I don't think there has ever been an artist who so superbly captured the grotesqueness of the Third Reich and Nazism as Otto Dix achieved in his work. For that reason alone he has to be considered one of the most important German artists of the 20th-century.
Dix studied realism in Dresden. I would argue that no artist has been more influenced by his surroundings and circumstances than Dix. It was his experiences in the German army in 1914-18 and in the inflation after the War that led him to paint with such bitter realism, a realism that even pervaded his portraits.
He was one of the leaders of the Neue Sachlichkeit group, and his portrait of his parents (1924, Dix aged 33, Hanover) is one of the masterpieces of the movement.
He was persecuted by the Nazis, and 260 of his works were removed from German galleries, but he was nevertheless conscripted in 1945, and was, for a short time, a prisoner of war in France.
During the 1920s and 30s he was much influenced by early German painters - Baldung, Cranach - but after 1946 he painted large religious and allegorical pictures in a rather Expressionist style.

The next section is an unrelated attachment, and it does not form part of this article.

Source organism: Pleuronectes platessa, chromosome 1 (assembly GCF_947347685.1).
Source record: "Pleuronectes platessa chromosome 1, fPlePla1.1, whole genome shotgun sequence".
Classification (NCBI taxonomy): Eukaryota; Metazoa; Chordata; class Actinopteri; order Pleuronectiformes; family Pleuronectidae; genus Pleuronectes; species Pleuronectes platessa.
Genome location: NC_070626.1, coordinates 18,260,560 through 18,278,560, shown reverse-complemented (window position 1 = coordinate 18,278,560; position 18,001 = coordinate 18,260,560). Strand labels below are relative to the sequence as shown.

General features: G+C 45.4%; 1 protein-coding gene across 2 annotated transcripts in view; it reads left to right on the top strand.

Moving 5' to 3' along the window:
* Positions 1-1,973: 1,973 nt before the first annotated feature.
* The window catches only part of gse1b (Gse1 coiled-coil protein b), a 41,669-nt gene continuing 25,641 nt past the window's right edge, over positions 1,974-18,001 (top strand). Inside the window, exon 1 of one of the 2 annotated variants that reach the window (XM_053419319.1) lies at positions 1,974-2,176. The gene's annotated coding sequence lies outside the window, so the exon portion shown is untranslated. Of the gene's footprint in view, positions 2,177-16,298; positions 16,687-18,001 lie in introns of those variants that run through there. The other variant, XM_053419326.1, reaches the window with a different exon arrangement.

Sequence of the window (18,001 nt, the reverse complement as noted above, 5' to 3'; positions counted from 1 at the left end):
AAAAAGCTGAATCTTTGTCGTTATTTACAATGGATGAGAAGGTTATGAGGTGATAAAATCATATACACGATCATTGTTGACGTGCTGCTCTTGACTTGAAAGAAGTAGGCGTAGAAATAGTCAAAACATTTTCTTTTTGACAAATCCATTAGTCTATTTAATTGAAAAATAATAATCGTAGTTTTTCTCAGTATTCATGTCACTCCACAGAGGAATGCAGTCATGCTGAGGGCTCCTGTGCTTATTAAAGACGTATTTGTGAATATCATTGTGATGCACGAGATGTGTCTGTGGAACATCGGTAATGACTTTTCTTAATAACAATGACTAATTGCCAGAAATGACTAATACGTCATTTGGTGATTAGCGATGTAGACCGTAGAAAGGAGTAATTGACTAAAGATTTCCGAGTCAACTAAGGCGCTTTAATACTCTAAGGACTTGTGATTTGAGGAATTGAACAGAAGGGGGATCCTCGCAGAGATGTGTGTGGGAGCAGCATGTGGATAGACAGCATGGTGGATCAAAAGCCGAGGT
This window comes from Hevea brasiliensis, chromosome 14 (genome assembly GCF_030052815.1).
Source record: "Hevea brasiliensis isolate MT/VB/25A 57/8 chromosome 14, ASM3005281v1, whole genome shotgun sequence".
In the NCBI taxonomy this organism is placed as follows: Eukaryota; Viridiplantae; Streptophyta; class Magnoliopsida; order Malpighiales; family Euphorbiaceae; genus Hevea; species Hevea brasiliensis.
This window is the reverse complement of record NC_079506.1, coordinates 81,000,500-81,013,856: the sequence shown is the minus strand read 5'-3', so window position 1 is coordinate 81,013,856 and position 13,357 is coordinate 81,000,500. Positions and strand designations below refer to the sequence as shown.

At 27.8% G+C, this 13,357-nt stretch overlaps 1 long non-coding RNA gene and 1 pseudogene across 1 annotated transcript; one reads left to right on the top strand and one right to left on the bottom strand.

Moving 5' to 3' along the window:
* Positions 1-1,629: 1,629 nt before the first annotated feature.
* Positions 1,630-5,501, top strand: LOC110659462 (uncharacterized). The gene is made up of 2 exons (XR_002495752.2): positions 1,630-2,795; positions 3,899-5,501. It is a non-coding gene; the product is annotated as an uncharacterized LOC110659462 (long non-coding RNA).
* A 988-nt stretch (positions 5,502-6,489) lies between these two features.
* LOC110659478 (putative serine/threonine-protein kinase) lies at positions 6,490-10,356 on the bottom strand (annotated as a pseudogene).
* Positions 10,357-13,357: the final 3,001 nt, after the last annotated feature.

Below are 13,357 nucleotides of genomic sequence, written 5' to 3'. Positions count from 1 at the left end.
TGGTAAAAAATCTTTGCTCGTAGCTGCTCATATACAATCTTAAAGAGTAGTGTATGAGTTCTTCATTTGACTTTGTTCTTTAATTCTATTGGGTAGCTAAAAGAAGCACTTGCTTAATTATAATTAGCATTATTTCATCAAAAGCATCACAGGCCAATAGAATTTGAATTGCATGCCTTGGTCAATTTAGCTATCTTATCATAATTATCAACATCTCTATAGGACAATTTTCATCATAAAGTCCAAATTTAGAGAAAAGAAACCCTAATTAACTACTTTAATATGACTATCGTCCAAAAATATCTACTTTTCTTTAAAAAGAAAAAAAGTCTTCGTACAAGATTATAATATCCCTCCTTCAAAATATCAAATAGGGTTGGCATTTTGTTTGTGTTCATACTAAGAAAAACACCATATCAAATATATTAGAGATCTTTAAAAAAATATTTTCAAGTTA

Many of his works are now back in German galleries, especially Stuggart, and others are in Detroit, New York (M of MA) and Paris (Mus. d'Art Mod.).
- The Nazis regarded Dix as a degenerate artist and had him sacked from his post as an art teacher at the Dresden Academy.
- In 1939 he was arrested on charge of being involved in a plot against Hitler but was later released.
- Otto Dix's paintings The Trench and War Cripples were exhibited in the Nazi exhibition of degenerate art, Entartete Kunst. They were later burned.
- To continue to work as a painter in Nazi Germany, he had to promise to paint only landscapes.
- Died in Singen, Germany, in 1969.
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